Likewise, maintaining relationships with family and friends is the most common goal of writing: over 60 percent of students reported writing frequently for this purpose. Which students not to do is to write frequently for other purposes; developing professional identities, sharing information, posting creative work, and debating controversial topics were goals frequently mentioned by less than 25 percent of students. This suggests that young writers feel more comfortable with the familiar and are more cautious when it comes to more audience-oriented entities, where the stakes are higher. Even among family and friends, young writers engage in sophisticated practices to maintain a degree of privacy in networked spaces. While any digital message can in theory be shared – and ultimately read by non-intended audiences – our results suggest that most students try to control who reads their messages by writing in spaces where they have some degree of confidence. control over public access.
The myth of the digital native suggests that young adults don’t worry as much about their online writing practices as you do about their parents and teachers. But our results suggest the opposite. Students we interviewed were concerned about the reactions of target and non-target audiences, the consequences of having their writing online forever, and their ability or authority to write on a variety of topics, with less than 30% reporting that they never worry about each of these concerns.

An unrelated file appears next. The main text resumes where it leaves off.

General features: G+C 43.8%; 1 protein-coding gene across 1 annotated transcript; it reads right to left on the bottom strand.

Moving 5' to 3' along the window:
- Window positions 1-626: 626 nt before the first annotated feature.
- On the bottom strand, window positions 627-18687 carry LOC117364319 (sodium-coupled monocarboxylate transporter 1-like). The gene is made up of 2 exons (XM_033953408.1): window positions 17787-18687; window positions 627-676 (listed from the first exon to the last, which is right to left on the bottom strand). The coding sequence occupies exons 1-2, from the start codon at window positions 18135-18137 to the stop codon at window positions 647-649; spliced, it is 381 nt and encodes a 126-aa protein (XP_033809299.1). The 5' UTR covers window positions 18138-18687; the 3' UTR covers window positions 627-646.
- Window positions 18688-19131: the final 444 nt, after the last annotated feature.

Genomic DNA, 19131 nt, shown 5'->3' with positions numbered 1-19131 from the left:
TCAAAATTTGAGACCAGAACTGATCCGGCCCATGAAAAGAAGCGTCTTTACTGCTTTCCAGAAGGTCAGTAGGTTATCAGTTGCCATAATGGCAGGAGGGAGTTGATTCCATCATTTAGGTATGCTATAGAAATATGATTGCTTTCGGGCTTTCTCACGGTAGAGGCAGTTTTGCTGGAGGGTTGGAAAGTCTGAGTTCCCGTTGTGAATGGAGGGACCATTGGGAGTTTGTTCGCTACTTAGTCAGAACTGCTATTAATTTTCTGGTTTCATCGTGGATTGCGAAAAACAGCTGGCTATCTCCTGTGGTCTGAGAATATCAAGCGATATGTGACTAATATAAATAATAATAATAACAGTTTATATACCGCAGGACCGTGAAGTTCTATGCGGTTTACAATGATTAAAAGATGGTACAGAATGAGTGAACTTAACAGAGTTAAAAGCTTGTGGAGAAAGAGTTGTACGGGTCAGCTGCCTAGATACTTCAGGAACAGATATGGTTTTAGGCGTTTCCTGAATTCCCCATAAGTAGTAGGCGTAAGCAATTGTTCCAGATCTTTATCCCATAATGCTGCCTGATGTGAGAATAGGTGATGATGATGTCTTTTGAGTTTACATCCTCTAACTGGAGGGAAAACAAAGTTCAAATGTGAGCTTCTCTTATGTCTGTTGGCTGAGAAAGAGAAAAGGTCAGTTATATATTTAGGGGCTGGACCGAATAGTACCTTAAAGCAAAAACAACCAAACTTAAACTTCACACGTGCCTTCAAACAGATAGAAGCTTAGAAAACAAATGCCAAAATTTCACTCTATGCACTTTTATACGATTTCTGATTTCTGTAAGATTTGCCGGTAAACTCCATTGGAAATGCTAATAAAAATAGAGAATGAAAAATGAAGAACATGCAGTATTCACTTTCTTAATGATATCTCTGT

For young online writers, these worries are not passive; in many cases, worrying about the consequences of writing online leads these editors to edit or delete articles, or even make a preventative decision. do not post. So while we may be concerned that young adults won’t think about the consequences of writing online, they are – we just can’t “see” the results in a carefully edited or deleted article.
This doesn’t mean that we should be less aware of student writing habits or less concerned about the consequences of writing online. On the contrary, we must recognize that students may be more attentive to their practices than we allow them to be.
Our conversations also need to be more complex, less focused on the consciousness of young adults – which they already have – and more on what their consciousness means for their participation as critical citizens. It might provide relief to parents to know that our study finds that students tend to avoid writing that exposes them to public scrutiny, and while this is certainly not the case with all teens and young adults, it suggests that many are sophisticated participants in an increasingly online environment. world. Nor can we blame students for their online writing practices when we don’t offer alternatives; only 18 percent of those surveyed were assigned to writing online at school. The limited scope of our participants’ writing practices could thus encourage instructors to find opportunities to show students how they could use social media for creative and civic purposes, as well as to better negotiate the potential pitfalls of public writing. Let’s take what students already know and help them use it to become active and thoughtful digital citizens.
Jathan Day and Adrienne Raw are doctoral students in the Joint English and Education program at the University of Michigan and can be contacted at [email protected] and [email protected], respectively; David Gold is Associate Professor of English, Education and Women’s Studies at the University of Michigan and can be contacted at [email protected]